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Maple Leafs razzing Matthews ahead of first pitch: ‘Maybe he puts one in the dirt’ – Sportsnet.ca

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TORONTO — Auston Matthews is under fire to bring the heat.

The NHL’s reigning MVP and former Arizona Little Leaguer is set to throw out the ceremonial first pitch at Tuesday’s Toronto Blue Jays–New York Yankees game.

And if there wasn’t enough pressure to avoid a 50 Cent moment at a packed Rogers Centre, what with the Jays gathering playoff momentum and Aaron Judge barreling toward history, Matthews’ teammates are doing their best to get in the pitcher’s head.

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“It’ll be fun if he does chunk it or throw like (poop),” Mitch Marner chides. “It would be quite funny.

“Yeah, we’re gonna get on Auston tonight. Make sure that he knows he’s gotta throw some heat in there, and there’s some high expectations.”

Because Judge is sitting at 60 home runs (hey, the same number of goals Matthews scored last season), just one shy of tying Roger Marris’s Yankees and American League record, Leafs defenceman Morgan Rielly is predicting a few chirpping Leafs will be part of a packed dome.

“I think it’s going to be pretty packed because of what Judge is chasing. So, there might be a little bit extra pressure. He was talking about using some Spider Tack, so we’ll get the umps out and make sure it’s legal,” says Rielly, wryly.

“I think you got to put a little pressure on him. Maybe he puts one in the dirt. That’d be nice.”

Has Rielly ever seen Matthews throw?

“I mean, we don’t exactly play a lot of catch. But I know he’s a good athlete, so I’m sure he’ll be fine,” Rielly replies. “Might throw some off-speed stuff.”

Matthews knows what his buddies are up to, with all their encouragement to light up the gun.

“Maybe embarrass myself?” Matthews says of their objective. “I wasn’t much of a pitcher, honestly. I had a pretty wild arm, so I usually caught. I pitched a little bit, but not very good.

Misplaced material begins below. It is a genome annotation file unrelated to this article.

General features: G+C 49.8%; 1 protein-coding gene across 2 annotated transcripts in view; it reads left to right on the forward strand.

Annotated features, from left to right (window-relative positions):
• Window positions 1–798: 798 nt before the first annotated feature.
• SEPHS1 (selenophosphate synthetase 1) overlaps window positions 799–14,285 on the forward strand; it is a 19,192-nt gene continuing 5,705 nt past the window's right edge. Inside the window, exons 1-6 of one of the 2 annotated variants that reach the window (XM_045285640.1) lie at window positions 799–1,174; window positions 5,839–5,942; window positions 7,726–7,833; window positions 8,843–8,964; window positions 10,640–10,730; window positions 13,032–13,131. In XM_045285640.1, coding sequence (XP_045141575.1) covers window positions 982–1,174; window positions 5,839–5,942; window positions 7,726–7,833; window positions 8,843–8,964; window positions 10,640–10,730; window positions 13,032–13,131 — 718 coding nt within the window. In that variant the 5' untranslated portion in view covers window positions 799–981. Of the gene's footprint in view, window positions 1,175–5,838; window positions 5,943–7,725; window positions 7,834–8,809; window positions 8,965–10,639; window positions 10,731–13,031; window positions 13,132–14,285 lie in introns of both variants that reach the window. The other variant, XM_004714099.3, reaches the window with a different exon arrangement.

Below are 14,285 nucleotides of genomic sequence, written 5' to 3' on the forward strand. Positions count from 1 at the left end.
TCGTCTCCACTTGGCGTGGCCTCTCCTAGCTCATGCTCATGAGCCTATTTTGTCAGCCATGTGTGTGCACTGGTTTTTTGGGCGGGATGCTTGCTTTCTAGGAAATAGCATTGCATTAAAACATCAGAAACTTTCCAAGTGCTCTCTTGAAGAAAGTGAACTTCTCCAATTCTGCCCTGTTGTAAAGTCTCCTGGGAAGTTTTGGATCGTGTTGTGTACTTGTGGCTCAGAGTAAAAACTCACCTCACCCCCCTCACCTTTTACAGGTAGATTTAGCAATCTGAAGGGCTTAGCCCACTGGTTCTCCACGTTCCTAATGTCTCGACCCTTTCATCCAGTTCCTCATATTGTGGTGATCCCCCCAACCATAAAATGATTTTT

“I’d like to think growing up and playing that I have a decent throw. I should be able to get it there, I think.”

Matthews’ roots in the American pastime are legit.

His father, Brian, was a strong pitcher in his day. And Matthews himself played competitively — including one season of travel ball — until age 13, when he ultimately chose hockey after missing too many baseball practices.

In his youth, Matthews’ specialty was Judge’s — the long ball. A strength the lefthanded hitter showed off back in 2017 at Rogers Centre, when he crushed a home run taking batting practice:

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“Growing up, my dad always told me the hardest thing in sports is to hit a little white baseball coming at you 100 miles an hour,” says Matthews, who knows a thing or two about crushing longstanding team records. “So, it’s pretty cool to see what (Judge) has been able to do and the history of that franchise and how far back it goes.

“It seems like the last two months this guy is hitting homers every night.”

How far Matthews will go Tuesday is all the way to the rubber. He won’t cheat and lob his pitch in front of the mound, although Marner has warned him that the bump will make the toss more difficult.

Marner recalls his own first pitch, in June of 2017.

“I was too nervous to kind of throw some heat,” Marner admits. “I was nervous as hell.”

Marner was too shook to trot all the way out to the mound, until he got some advice and some guilt from the Blue Jays players.

“They’re telling me how serious it is and that (extra) couple feet is how people ground the balls into home plate. I wasn’t gonna do it,” Marner says.

“Then Marcus Stroman forced me to do it, which ended up being a lot cooler of a moment. A cooler feeling, seeing how they really feel up there and how lonely it is and how far it is.”

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Matthews plans to warm up well before his big moment tonight. He doesn’t want to give Marner, Rielly and the boys any dressing-room ammunition with an errant throw.

“I wasn’t much of a pitcher, honestly. I had a pretty wild arm, so I usually caught. I pitched a little bit, but not very good,” Matthews says.

“It’s been a minute since I’ve thrown a baseball, but I’m looking forward to it.”

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Croatian coach feels disrespected by Canadian coach's comment at FIFA World Cup – Toronto Sun

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DOHA, Qatar — Croatia head coach Zlatko Dalic said he felt disrespected by Canada head coach John Herdman for his comment in a group huddle following a loss to Belgium on Wednesday.

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After the emotional 1-0 loss at the Ahmad Bin Ali Stadium, Herdman gathered his troops on the field and gave an impassioned speech.

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When asked following the game what he told his team, Herdman admitted he told his group to ‘F’ Croatia, in reference to Canada’s second game at the 2022 FIFA World Cup.

On the eve of the game Sunday (11 a.m. ET) at the Khalifa International Stadium, Croatian coach Zlatko Zlatko Dalic was again asked about the comment at the pre-match press conference here on Saturday.